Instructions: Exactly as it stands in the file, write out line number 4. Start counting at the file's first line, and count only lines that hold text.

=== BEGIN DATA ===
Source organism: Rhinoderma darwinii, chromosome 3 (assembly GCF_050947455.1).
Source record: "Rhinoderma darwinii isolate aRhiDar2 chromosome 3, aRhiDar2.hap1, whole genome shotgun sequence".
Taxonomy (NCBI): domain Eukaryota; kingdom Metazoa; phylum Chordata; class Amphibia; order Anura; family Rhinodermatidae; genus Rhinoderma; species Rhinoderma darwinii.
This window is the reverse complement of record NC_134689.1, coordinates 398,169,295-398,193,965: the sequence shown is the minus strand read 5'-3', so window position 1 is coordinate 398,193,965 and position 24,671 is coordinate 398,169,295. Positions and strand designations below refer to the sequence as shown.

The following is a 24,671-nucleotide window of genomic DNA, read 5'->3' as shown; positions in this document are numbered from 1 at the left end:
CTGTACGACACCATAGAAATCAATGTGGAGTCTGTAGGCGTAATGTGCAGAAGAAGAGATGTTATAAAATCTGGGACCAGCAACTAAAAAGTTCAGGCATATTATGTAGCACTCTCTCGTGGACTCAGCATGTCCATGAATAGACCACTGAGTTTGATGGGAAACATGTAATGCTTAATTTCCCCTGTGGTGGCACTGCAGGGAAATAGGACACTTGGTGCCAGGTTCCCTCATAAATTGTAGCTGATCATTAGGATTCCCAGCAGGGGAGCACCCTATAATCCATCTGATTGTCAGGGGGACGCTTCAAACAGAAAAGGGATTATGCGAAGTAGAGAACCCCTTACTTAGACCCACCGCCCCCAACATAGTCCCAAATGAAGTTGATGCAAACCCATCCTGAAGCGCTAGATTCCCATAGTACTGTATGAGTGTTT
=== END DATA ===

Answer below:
This window is the reverse complement of record NC_134689.1, coordinates 398,169,295-398,193,965: the sequence shown is the minus strand read 5'-3', so window position 1 is coordinate 398,193,965 and position 24,671 is coordinate 398,169,295. Positions and strand designations below refer to the sequence as shown.